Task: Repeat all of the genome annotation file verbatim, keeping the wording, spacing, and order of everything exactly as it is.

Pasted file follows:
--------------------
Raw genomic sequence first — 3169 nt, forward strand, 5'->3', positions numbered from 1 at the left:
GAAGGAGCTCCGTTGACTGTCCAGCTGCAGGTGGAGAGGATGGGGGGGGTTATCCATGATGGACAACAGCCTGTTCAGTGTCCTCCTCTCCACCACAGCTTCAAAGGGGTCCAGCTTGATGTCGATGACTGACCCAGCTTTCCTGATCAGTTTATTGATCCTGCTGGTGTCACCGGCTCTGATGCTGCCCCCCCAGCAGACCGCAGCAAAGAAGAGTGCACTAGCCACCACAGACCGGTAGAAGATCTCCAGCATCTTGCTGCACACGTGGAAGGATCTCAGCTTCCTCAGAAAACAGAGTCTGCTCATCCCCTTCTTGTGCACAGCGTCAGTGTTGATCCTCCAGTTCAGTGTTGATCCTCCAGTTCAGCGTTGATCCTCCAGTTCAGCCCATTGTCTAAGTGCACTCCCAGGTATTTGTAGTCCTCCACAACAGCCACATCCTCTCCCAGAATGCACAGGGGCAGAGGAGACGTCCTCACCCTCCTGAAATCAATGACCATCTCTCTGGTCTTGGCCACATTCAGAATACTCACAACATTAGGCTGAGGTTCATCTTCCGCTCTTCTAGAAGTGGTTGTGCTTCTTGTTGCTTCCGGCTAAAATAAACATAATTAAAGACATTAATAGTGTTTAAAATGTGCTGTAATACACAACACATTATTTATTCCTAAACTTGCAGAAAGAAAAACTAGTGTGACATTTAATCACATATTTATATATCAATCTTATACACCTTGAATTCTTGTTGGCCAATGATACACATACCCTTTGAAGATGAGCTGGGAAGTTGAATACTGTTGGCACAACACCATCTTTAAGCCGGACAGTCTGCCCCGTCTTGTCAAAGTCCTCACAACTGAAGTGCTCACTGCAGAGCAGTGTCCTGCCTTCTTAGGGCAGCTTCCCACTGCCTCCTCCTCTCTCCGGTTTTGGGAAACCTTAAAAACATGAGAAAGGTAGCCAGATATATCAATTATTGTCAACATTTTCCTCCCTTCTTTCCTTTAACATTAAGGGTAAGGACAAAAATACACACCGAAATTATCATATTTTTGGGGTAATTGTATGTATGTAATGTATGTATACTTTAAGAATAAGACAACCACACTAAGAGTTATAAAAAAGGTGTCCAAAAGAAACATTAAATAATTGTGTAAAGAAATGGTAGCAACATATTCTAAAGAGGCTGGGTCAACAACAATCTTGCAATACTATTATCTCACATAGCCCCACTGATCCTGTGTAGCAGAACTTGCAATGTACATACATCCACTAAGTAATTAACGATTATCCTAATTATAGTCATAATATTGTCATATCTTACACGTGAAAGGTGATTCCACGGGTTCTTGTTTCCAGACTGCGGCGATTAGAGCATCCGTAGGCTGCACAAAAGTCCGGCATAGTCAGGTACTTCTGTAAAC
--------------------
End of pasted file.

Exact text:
Raw genomic sequence first — 3169 nt, forward strand, 5'->3', positions numbered from 1 at the left:
GAAGGAGCTCCGTTGACTGTCCAGCTGCAGGTGGAGAGGATGGGGGGGGTTATCCATGATGGACAACAGCCTGTTCAGTGTCCTCCTCTCCACCACAGCTTCAAAGGGGTCCAGCTTGATGTCGATGACTGACCCAGCTTTCCTGATCAGTTTATTGATCCTGCTGGTGTCACCGGCTCTGATGCTGCCCCCCCAGCAGACCGCAGCAAAGAAGAGTGCACTAGCCACCACAGACCGGTAGAAGATCTCCAGCATCTTGCTGCACACGTGGAAGGATCTCAGCTTCCTCAGAAAACAGAGTCTGCTCATCCCCTTCTTGTGCACAGCGTCAGTGTTGATCCTCCAGTTCAGTGTTGATCCTCCAGTTCAGCGTTGATCCTCCAGTTCAGCCCATTGTCTAAGTGCACTCCCAGGTATTTGTAGTCCTCCACAACAGCCACATCCTCTCCCAGAATGCACAGGGGCAGAGGAGACGTCCTCACCCTCCTGAAATCAATGACCATCTCTCTGGTCTTGGCCACATTCAGAATACTCACAACATTAGGCTGAGGTTCATCTTCCGCTCTTCTAGAAGTGGTTGTGCTTCTTGTTGCTTCCGGCTAAAATAAACATAATTAAAGACATTAATAGTGTTTAAAATGTGCTGTAATACACAACACATTATTTATTCCTAAACTTGCAGAAAGAAAAACTAGTGTGACATTTAATCACATATTTATATATCAATCTTATACACCTTGAATTCTTGTTGGCCAATGATACACATACCCTTTGAAGATGAGCTGGGAAGTTGAATACTGTTGGCACAACACCATCTTTAAGCCGGACAGTCTGCCCCGTCTTGTCAAAGTCCTCACAACTGAAGTGCTCACTGCAGAGCAGTGTCCTGCCTTCTTAGGGCAGCTTCCCACTGCCTCCTCCTCTCTCCGGTTTTGGGAAACCTTAAAAACATGAGAAAGGTAGCCAGATATATCAATTATTGTCAACATTTTCCTCCCTTCTTTCCTTTAACATTAAGGGTAAGGACAAAAATACACACCGAAATTATCATATTTTTGGGGTAATTGTATGTATGTAATGTATGTATACTTTAAGAATAAGACAACCACACTAAGAGTTATAAAAAAGGTGTCCAAAAGAAACATTAAATAATTGTGTAAAGAAATGGTAGCAACATATTCTAAAGAGGCTGGGTCAACAACAATCTTGCAATACTATTATCTCACATAGCCCCACTGATCCTGTGTAGCAGAACTTGCAATGTACATACATCCACTAAGTAATTAACGATTATCCTAATTATAGTCATAATATTGTCATATCTTACACGTGAAAGGTGATTCCACGGGTTCTTGTTTCCAGACTGCGGCGATTAGAGCATCCGTAGGCTGCACAAAAGTCCGGCATAGTCAGGTACTTCTGTAAAC